Want to start a business in San Diego?
If you want to start a business in San Diego, there are several things you’ll need to know.
You want the process to go as smoothly as possible, but you also want to do it by the book. Here are the steps you’ll need to follow.
Figure Out a Name for Your Business
This could be the most significant thing you can do to get your startup off on the right foot. A business name that’s worth its salt will be catchy, descriptive and attractive to the public at large. It will also give people a clue as to the quality of service or product you provide. However, the name you choose must also make sense from a legal standpoint. Before jumping in, you must be sure to:
- Select a name that’s not only marketable but also unique and memorable.
- Conduct an exhaustive trademark search to avoid infringement of another company’s rights.
- Avoid including any terms that might flag your business as a credit risk.
- Verify that your business name complies with any local, state or federal rules based on the type of business you will be conducting.
Fictitious Business Name
In addition, unless your startup’s moniker clearly indicates its nature and includes the surname of the owner and each of its partners, the County of San Diego will insist that you register it as a fictitious business name. If you operate as “Johnson’s Lawn Service,” or “Murphy’s Bar and Grill,” this will not be necessary. If, however, you do business under a name like “Granny’s Attic” or “Forever Yours,” it’s a different story.
The same is true in cases where some relevant names are omitted. Although “Jones and Associates” does identify the owner, you’d have to register this one as fictitious. Furthermore, a corporation doing business under an appellation that differs in any respect from its entry in the company’s articles of incorporation must register the outlier in the same way.
Before you register, it will pay to check California’s index of fictitious business names to ensure that your name of choice is not already taken. Although you can record a fictitious name online or by mail, San Diego strongly recommends that you do so in person. The initial registration, which does not guarantee exclusive use of your chosen designation, will cost you $42.
Decide on a Business Address
Whether you’re opening a brick-and-mortar or operating from your attached garage, you’ll need to declare a business address on your applications. Keep in mind that many of the applications require a physical address and will not accept a PO Box. Your startup’s physical location will dictate its licensing requirements, and it’s important to get this right from the start. Changing it at any time down the road could set you up for later approval problems. If you are working from home, you can use your home address for your business.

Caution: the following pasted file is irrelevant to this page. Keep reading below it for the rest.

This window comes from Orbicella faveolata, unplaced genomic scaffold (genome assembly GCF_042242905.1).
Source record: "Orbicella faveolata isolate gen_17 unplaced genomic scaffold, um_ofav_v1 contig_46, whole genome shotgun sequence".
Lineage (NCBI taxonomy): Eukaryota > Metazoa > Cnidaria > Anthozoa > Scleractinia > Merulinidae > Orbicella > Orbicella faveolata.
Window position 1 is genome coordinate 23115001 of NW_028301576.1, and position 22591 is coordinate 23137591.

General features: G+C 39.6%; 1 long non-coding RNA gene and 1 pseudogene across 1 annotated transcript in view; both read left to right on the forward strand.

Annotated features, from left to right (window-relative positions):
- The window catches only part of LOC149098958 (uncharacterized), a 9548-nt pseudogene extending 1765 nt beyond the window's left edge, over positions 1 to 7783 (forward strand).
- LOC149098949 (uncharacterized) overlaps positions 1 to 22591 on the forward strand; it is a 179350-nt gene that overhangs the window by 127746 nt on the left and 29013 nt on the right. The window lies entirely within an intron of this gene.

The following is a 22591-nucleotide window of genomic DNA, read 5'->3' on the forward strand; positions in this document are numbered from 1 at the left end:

Form Your Business Entity
When choosing an entity for your startup, you will have several from which to choose. These include:
For a business that’s owned only by you and perhaps your spouse, this arrangement not only affords tax advantages but also saves the trouble and expense of establishing and running it as a separate entity. One downside to operating your business as a Sole Proprietorship is that owners are personally liable for the any claims against the business.
A general partnership has two or more owners who share profits and losses and each owner has unlimited liability.
Limited partnership or LP.
This is a setup under which the general partners bear unlimited liability for all obligations and debts while the limited or “silent” associates are liable for nothing more than what they have invested in the company.
This setup provides for flexibility in determining the profits or losses of each owner or investor as a percentage of their ownership in the company through its operating agreement. In an LLC the owners or investors have limited liability. In California LLC’s are not available for doctors, accountants, lawyers and other similar service providers.
A corporation is a California entity that is set up to be distinct (separate) from its owners. Corporations are the least flexible for management but provide the most liability protection. Corporations may elect to be taxed under Subchapter S, or Subchapter C. If the incorporator does not elect to be taxed as an S Corp the corporation will be taxed as a C-Corp by default.